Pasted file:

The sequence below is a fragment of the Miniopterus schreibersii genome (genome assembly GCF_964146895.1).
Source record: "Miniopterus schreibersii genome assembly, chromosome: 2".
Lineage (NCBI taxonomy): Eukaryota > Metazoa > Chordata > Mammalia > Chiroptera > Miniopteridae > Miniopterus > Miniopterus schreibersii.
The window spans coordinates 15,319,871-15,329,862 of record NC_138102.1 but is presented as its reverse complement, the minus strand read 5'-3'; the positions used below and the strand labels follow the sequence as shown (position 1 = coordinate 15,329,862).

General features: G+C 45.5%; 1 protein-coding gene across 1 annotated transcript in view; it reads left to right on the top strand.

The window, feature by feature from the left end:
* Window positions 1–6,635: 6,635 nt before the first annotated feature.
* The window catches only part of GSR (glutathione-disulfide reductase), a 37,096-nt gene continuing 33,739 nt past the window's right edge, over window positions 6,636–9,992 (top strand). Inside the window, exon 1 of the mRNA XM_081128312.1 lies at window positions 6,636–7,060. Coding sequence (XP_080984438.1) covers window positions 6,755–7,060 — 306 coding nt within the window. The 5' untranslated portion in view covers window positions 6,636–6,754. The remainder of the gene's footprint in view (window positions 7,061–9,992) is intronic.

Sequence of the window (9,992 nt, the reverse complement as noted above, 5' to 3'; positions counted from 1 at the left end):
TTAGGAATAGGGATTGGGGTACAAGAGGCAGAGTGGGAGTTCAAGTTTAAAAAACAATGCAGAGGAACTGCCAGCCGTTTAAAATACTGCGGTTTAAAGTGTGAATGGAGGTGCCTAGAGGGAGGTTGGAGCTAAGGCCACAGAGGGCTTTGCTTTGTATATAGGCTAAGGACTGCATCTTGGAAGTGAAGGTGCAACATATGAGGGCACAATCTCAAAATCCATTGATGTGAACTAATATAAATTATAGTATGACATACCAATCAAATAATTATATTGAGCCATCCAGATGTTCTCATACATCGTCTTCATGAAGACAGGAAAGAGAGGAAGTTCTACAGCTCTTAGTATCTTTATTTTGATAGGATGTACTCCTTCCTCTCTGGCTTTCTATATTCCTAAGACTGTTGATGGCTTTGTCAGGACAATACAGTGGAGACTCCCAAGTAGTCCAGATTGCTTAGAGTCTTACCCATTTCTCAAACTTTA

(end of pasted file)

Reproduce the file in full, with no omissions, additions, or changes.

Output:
The sequence below is a fragment of the Miniopterus schreibersii genome (genome assembly GCF_964146895.1).
Source record: "Miniopterus schreibersii genome assembly, chromosome: 2".
Lineage (NCBI taxonomy): Eukaryota > Metazoa > Chordata > Mammalia > Chiroptera > Miniopteridae > Miniopterus > Miniopterus schreibersii.
The window spans coordinates 15,319,871-15,329,862 of record NC_138102.1 but is presented as its reverse complement, the minus strand read 5'-3'; the positions used below and the strand labels follow the sequence as shown (position 1 = coordinate 15,329,862).

General features: G+C 45.5%; 1 protein-coding gene across 1 annotated transcript in view; it reads left to right on the top strand.

The window, feature by feature from the left end:
* Window positions 1–6,635: 6,635 nt before the first annotated feature.
* The window catches only part of GSR (glutathione-disulfide reductase), a 37,096-nt gene continuing 33,739 nt past the window's right edge, over window positions 6,636–9,992 (top strand). Inside the window, exon 1 of the mRNA XM_081128312.1 lies at window positions 6,636–7,060. Coding sequence (XP_080984438.1) covers window positions 6,755–7,060 — 306 coding nt within the window. The 5' untranslated portion in view covers window positions 6,636–6,754. The remainder of the gene's footprint in view (window positions 7,061–9,992) is intronic.

Sequence of the window (9,992 nt, the reverse complement as noted above, 5' to 3'; positions counted from 1 at the left end):
TTAGGAATAGGGATTGGGGTACAAGAGGCAGAGTGGGAGTTCAAGTTTAAAAAACAATGCAGAGGAACTGCCAGCCGTTTAAAATACTGCGGTTTAAAGTGTGAATGGAGGTGCCTAGAGGGAGGTTGGAGCTAAGGCCACAGAGGGCTTTGCTTTGTATATAGGCTAAGGACTGCATCTTGGAAGTGAAGGTGCAACATATGAGGGCACAATCTCAAAATCCATTGATGTGAACTAATATAAATTATAGTATGACATACCAATCAAATAATTATATTGAGCCATCCAGATGTTCTCATACATCGTCTTCATGAAGACAGGAAAGAGAGGAAGTTCTACAGCTCTTAGTATCTTTATTTTGATAGGATGTACTCCTTCCTCTCTGGCTTTCTATATTCCTAAGACTGTTGATGGCTTTGTCAGGACAATACAGTGGAGACTCCCAAGTAGTCCAGATTGCTTAGAGTCTTACCCATTTCTCAAACTTTA